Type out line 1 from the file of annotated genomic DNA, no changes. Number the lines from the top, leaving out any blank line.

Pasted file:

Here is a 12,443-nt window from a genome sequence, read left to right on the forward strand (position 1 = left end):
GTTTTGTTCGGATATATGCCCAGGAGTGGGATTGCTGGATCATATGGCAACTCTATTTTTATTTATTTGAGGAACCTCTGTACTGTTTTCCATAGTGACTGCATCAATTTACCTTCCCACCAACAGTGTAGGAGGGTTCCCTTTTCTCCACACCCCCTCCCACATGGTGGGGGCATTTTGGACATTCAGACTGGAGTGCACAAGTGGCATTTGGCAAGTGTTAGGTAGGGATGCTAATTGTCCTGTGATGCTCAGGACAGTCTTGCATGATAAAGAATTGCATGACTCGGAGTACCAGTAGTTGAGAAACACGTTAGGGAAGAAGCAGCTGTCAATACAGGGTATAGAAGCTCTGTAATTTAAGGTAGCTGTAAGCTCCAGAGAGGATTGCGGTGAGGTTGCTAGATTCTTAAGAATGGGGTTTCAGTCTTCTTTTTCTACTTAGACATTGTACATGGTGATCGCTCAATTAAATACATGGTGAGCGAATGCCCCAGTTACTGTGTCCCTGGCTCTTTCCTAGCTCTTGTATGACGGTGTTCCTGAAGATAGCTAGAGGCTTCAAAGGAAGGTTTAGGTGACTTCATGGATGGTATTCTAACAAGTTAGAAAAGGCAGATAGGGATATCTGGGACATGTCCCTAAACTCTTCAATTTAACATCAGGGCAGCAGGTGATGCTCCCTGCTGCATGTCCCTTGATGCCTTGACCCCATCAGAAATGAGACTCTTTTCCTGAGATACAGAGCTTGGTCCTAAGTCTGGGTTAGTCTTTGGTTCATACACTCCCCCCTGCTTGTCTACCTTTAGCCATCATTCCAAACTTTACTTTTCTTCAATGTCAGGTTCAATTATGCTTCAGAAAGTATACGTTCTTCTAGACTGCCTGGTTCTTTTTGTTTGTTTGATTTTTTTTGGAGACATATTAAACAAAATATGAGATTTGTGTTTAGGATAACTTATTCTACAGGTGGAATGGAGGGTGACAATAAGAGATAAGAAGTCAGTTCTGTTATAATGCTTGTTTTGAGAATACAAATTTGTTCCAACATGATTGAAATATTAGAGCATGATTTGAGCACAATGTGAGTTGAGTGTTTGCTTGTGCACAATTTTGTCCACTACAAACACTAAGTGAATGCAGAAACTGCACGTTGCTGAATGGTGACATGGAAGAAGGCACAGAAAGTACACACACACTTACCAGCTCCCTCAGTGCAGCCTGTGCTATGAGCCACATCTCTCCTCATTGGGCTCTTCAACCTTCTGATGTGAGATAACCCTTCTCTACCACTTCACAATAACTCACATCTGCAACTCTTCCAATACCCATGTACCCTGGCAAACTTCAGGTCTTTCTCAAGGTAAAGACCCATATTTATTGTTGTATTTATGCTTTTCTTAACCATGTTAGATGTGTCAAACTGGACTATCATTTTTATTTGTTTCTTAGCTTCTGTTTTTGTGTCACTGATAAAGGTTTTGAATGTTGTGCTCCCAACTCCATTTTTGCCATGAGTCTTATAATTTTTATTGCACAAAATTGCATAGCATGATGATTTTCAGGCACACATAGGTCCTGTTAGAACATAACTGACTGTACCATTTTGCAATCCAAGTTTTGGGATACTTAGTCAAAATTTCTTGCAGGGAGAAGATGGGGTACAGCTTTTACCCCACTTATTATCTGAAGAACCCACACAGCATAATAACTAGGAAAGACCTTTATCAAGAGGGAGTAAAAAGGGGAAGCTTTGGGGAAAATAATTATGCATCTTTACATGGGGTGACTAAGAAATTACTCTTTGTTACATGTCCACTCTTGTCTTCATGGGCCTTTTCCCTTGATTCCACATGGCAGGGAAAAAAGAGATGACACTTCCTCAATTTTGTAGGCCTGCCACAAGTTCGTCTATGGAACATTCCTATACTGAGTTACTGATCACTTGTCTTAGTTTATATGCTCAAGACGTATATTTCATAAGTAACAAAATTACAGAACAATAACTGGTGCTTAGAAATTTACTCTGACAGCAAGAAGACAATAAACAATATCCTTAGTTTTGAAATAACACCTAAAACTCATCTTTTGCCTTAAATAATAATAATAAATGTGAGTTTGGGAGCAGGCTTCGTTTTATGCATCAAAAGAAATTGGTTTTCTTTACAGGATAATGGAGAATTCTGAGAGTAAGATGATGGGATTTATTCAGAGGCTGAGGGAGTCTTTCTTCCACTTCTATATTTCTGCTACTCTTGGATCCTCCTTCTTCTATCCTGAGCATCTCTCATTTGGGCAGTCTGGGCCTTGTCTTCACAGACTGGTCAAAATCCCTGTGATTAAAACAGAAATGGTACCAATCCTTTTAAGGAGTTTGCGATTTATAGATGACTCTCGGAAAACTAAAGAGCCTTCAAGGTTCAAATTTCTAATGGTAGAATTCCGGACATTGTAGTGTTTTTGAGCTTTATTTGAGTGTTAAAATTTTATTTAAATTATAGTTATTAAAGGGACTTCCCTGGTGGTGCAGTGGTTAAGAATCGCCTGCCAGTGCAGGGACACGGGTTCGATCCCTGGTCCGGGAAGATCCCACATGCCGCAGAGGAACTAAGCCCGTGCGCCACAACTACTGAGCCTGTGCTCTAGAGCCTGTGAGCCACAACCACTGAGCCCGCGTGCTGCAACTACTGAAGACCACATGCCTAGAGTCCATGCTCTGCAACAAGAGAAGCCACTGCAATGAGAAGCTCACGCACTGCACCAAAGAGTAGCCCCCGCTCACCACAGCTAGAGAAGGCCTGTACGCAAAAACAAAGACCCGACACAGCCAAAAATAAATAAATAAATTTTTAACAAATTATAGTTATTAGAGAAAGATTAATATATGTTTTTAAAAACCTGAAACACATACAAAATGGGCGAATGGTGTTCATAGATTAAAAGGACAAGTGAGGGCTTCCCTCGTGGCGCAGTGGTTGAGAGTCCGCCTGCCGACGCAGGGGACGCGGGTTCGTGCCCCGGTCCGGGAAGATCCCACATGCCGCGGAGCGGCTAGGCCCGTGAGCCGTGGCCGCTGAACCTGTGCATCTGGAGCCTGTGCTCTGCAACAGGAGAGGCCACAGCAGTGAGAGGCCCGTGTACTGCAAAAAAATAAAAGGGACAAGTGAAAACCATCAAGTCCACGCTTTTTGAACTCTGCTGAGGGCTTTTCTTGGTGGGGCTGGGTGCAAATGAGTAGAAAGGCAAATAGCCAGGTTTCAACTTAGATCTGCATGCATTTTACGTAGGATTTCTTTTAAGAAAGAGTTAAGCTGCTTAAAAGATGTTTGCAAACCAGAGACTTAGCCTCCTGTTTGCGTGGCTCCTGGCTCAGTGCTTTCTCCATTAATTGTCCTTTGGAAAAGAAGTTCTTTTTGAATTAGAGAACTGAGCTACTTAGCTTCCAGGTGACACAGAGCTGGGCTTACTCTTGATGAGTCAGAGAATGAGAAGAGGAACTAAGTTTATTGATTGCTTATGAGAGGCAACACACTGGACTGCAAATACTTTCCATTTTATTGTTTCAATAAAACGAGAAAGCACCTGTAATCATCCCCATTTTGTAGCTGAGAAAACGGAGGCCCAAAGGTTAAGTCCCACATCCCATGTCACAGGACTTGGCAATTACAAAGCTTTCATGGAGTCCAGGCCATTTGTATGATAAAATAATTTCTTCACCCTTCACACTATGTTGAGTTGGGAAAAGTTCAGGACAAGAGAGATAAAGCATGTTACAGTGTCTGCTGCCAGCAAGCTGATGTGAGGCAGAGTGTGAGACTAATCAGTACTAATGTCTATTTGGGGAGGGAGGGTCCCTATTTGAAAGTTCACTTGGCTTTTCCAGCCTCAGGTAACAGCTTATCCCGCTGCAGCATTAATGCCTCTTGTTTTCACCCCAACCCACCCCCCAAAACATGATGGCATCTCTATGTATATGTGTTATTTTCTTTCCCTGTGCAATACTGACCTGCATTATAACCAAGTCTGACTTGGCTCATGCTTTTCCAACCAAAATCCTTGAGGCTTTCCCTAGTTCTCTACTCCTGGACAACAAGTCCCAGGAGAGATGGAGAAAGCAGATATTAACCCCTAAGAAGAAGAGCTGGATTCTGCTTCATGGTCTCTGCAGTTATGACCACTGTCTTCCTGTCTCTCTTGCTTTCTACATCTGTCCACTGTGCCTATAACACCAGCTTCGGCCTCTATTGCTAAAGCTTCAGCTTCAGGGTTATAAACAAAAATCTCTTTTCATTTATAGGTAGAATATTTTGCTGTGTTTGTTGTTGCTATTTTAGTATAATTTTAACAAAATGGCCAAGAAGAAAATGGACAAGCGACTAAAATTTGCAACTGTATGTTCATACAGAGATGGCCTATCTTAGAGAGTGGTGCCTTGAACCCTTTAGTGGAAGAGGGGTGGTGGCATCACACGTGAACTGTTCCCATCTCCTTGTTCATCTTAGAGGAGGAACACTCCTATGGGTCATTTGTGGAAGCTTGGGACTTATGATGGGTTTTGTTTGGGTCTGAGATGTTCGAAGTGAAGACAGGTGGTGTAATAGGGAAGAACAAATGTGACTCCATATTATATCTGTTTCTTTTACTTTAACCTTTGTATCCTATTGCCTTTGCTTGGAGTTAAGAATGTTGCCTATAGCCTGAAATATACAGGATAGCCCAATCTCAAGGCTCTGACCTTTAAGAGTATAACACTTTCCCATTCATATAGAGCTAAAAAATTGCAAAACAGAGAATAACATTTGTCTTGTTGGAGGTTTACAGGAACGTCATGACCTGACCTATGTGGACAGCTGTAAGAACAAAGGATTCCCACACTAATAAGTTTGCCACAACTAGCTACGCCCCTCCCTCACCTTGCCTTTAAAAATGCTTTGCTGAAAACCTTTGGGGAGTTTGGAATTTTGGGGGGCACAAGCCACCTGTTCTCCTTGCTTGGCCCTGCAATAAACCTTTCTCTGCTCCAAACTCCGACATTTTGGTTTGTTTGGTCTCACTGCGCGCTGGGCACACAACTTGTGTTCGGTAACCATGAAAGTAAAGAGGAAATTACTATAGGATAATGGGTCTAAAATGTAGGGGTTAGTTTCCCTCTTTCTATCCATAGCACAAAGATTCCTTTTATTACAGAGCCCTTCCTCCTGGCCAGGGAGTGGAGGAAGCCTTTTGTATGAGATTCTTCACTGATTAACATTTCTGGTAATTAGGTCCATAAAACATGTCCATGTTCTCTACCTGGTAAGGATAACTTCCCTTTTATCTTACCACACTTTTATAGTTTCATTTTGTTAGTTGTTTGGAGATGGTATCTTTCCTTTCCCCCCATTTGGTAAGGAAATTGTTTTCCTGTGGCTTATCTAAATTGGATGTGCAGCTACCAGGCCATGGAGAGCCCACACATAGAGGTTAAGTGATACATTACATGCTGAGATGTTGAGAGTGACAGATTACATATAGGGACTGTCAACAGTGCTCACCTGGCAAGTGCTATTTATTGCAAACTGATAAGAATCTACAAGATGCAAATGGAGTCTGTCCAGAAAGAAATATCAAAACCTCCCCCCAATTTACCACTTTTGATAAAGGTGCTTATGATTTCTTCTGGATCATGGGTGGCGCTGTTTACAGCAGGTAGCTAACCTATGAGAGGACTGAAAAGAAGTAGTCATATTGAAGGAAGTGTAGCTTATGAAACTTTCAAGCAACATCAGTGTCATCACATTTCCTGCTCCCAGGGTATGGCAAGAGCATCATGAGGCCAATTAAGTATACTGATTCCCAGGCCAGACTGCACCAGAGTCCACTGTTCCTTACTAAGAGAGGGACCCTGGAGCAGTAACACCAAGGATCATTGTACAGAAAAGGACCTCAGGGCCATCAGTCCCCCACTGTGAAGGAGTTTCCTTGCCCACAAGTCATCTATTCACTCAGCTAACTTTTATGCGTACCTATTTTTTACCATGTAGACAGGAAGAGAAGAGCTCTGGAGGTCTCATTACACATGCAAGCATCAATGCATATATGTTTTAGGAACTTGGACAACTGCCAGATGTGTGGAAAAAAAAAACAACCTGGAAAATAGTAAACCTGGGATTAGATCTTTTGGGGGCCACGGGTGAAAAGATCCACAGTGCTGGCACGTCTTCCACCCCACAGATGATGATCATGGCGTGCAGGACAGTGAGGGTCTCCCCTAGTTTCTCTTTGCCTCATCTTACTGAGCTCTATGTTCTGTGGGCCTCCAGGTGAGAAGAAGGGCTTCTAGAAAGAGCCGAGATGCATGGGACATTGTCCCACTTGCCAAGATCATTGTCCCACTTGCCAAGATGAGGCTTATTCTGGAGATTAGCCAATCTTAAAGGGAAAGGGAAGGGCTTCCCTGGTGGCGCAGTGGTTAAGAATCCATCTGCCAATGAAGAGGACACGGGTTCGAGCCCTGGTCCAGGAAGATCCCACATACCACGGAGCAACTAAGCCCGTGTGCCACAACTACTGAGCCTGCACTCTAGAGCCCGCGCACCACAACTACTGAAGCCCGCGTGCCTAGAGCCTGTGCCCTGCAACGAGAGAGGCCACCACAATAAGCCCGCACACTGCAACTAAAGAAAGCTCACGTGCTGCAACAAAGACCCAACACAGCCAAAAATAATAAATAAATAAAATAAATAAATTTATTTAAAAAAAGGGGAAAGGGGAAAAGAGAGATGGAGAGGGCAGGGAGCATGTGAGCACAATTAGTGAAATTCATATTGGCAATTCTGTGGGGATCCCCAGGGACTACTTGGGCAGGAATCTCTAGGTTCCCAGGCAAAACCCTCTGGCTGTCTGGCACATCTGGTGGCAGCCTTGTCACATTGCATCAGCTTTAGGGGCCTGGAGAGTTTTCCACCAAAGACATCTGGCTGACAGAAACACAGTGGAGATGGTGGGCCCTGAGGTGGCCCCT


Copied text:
Here is a 12,443-nt window from a genome sequence, read left to right on the forward strand (position 1 = left end):